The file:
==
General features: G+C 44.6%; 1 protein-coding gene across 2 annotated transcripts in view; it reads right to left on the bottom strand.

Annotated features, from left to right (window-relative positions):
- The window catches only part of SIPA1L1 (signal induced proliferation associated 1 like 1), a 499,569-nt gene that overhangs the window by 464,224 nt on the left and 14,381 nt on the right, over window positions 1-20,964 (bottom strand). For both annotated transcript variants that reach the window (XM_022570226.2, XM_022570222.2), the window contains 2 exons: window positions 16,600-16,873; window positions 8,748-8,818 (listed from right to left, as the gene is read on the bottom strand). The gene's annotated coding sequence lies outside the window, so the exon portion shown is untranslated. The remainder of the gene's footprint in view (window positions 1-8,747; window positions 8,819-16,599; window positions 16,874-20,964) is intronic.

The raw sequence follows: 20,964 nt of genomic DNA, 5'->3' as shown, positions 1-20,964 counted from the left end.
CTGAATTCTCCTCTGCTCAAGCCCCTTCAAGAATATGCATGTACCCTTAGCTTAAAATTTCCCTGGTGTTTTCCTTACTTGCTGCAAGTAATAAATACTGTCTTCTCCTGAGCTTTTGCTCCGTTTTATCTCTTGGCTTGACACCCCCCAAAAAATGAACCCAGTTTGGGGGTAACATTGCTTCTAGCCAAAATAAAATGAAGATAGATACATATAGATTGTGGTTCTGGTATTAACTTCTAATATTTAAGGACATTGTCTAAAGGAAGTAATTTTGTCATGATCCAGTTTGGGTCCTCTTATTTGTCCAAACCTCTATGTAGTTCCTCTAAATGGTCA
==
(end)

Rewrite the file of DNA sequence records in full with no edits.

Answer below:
General features: G+C 44.6%; 1 protein-coding gene across 2 annotated transcripts in view; it reads right to left on the bottom strand.

Annotated features, from left to right (window-relative positions):
- The window catches only part of SIPA1L1 (signal induced proliferation associated 1 like 1), a 499,569-nt gene that overhangs the window by 464,224 nt on the left and 14,381 nt on the right, over window positions 1-20,964 (bottom strand). For both annotated transcript variants that reach the window (XM_022570226.2, XM_022570222.2), the window contains 2 exons: window positions 16,600-16,873; window positions 8,748-8,818 (listed from right to left, as the gene is read on the bottom strand). The gene's annotated coding sequence lies outside the window, so the exon portion shown is untranslated. The remainder of the gene's footprint in view (window positions 1-8,747; window positions 8,819-16,599; window positions 16,874-20,964) is intronic.

The raw sequence follows: 20,964 nt of genomic DNA, 5'->3' as shown, positions 1-20,964 counted from the left end.
CTGAATTCTCCTCTGCTCAAGCCCCTTCAAGAATATGCATGTACCCTTAGCTTAAAATTTCCCTGGTGTTTTCCTTACTTGCTGCAAGTAATAAATACTGTCTTCTCCTGAGCTTTTGCTCCGTTTTATCTCTTGGCTTGACACCCCCCAAAAAATGAACCCAGTTTGGGGGTAACATTGCTTCTAGCCAAAATAAAATGAAGATAGATACATATAGATTGTGGTTCTGGTATTAACTTCTAATATTTAAGGACATTGTCTAAAGGAAGTAATTTTGTCATGATCCAGTTTGGGTCCTCTTATTTGTCCAAACCTCTATGTAGTTCCTCTAAATGGTCA